“The CBO analysis confirms that H.R. 3 lives up to its name of lowering prescription drug costs for the American people,” said Rep. Frank Pallone Jr. (D-NJ), chairman of the House Committee on Energy and Commerce, who introduced the bill into the House. “This initial analysis proves that H.R. 3 will effectively rein in the soaring cost of prescription drugs and level the playing field for American patients.”

As introduced, the bill would:

  • Require pharmaceutical companies to negotiate directly with the CMS on prices of certain drugs. This includes negotiating maximum prices for insulin products as well as at least 25 (and up to 125) high-cost, commonly prescribed, brand name drugs that don’t have generic competition. The final number and the specific drugs have yet to be determined.
  • Establish price ceilings for drugs. A drug’s price would not be allowed to exceed 120% of the average price in certain other countries, including Australia, Canada, France, Germany, Japan, and the United Kingdom.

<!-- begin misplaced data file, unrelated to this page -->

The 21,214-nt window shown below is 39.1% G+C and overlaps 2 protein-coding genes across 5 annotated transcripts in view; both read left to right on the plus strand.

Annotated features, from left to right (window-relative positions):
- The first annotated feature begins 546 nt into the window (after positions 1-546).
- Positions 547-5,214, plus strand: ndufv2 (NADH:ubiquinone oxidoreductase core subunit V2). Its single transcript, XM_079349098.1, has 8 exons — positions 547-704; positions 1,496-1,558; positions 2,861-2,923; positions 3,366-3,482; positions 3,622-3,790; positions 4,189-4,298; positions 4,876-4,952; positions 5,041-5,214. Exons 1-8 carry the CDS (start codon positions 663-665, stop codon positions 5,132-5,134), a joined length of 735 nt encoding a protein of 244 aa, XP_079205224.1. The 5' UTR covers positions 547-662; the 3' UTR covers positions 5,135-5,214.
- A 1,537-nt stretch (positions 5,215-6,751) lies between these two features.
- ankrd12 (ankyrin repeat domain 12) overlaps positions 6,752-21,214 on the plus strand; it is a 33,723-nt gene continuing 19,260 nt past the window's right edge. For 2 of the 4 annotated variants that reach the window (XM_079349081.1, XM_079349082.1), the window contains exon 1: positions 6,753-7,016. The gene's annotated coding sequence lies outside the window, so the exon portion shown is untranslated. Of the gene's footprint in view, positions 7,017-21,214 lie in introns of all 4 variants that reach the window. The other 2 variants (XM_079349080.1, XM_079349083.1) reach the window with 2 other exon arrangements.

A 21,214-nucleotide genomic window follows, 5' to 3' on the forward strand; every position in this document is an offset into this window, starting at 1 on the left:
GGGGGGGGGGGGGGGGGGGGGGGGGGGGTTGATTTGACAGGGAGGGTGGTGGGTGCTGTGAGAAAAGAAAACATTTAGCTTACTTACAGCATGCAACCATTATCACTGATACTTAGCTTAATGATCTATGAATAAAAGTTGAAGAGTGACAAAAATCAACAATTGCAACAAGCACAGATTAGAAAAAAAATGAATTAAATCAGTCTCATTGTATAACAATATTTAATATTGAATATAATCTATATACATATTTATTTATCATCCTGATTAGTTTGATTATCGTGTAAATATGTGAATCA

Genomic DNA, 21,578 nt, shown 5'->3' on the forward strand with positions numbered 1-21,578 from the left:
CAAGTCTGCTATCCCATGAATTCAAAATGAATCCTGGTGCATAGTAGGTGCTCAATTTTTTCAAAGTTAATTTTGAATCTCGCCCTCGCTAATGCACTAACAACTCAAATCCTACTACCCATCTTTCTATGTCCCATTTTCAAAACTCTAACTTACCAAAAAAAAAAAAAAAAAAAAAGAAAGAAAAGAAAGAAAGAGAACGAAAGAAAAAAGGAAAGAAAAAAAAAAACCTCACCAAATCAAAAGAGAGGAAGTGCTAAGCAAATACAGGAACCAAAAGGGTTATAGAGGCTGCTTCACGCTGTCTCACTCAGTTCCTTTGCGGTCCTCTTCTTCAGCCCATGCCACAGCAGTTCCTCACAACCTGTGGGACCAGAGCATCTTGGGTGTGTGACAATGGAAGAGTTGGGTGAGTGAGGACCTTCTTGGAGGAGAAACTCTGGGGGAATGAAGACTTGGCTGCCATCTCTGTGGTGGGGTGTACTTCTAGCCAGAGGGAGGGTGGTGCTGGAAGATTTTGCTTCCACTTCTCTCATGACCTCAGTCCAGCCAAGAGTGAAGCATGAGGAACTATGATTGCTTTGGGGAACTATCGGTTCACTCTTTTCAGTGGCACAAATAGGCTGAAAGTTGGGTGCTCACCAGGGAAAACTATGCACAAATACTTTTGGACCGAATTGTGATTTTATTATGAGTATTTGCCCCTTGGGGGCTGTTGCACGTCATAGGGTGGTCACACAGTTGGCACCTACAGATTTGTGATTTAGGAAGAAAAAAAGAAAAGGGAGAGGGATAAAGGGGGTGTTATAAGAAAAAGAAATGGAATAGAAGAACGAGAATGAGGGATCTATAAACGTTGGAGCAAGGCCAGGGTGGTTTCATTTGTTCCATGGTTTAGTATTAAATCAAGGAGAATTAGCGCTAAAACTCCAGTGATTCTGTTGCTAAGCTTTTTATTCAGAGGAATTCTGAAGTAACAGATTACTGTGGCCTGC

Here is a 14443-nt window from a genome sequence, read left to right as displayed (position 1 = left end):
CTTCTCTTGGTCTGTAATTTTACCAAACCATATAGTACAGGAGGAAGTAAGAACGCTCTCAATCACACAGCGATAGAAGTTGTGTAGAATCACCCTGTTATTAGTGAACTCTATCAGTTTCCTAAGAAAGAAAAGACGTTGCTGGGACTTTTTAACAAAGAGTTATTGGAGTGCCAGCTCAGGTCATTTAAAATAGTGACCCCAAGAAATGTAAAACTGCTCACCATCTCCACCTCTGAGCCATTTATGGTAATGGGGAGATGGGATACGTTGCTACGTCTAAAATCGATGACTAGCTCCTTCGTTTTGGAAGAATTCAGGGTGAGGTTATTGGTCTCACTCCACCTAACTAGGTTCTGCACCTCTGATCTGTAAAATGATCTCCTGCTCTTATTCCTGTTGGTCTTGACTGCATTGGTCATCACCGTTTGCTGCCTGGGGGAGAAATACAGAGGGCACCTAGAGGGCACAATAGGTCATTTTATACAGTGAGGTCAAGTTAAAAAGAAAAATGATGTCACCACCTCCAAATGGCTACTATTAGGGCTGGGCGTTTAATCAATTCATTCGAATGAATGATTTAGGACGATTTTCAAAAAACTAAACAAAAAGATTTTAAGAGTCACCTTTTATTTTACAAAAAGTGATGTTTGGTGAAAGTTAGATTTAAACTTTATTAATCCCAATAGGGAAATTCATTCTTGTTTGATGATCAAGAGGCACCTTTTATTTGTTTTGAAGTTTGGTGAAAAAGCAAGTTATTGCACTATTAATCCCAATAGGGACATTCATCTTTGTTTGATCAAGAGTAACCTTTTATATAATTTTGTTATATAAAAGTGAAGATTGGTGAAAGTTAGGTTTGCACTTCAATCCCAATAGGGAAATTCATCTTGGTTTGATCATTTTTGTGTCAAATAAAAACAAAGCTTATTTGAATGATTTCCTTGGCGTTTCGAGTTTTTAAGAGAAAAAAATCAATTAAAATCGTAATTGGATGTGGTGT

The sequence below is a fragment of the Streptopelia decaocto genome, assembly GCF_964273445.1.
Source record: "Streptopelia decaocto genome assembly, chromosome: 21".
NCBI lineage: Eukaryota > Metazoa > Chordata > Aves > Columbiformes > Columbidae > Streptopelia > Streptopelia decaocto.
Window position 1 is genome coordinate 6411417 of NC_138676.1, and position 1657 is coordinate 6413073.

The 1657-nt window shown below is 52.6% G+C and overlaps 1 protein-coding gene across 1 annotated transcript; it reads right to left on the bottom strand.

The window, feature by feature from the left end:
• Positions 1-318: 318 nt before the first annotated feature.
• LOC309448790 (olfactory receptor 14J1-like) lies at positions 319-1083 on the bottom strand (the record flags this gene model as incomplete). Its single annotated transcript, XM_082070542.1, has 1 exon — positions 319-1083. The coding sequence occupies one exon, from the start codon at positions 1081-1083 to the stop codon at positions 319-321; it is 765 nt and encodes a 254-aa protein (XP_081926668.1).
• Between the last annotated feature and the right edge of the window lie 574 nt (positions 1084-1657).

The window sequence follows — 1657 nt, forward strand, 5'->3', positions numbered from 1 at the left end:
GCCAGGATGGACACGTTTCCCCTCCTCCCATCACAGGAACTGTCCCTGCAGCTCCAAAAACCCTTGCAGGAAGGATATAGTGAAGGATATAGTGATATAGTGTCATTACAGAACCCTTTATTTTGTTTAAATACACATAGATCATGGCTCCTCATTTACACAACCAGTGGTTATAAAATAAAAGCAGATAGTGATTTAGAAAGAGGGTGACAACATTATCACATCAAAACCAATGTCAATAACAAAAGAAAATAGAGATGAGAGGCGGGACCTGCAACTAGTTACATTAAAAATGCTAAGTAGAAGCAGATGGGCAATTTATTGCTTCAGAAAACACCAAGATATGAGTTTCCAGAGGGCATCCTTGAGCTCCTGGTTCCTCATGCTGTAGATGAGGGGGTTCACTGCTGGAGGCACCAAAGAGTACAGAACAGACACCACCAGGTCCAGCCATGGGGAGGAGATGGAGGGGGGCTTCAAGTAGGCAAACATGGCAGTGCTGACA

• Penalize drug companies that refuse to negotiate prices. Companies would be fined an escalating tax that starts at 65% of their drugs’ annual gross sales and then increases by 10% increments, up to a maximum of 95%.
  • Create a $2,000 out-of-pocket limit on prescription drug costs for Medicare Part D beneficiaries.
  • Prohibit pharmaceutical companies from raising prices above the rate of inflation.

Lower prices, fewer drugs?

In its analysis of the bill, the CBO predicted consumers would pay lower net prices for drugs over time. However, the lower prices under the bill “would immediately lower current and expected future revenues for drug manufacturers, change manufacturers’ incentives, and have broad effects on the drug market,” according to the CBO.

Also, a drug company that sours on negotiations could pull its drug out of the US market entirely, although the CBO expects that would be unlikely for drugs already being sold in the United States.

“In the short term, lower prices would increase use of drugs and improve people’s health,” the CBO predicted. But long term, a reduction in drug company revenues would lead to cutbacks in research and development, slowing the introduction of new drugs.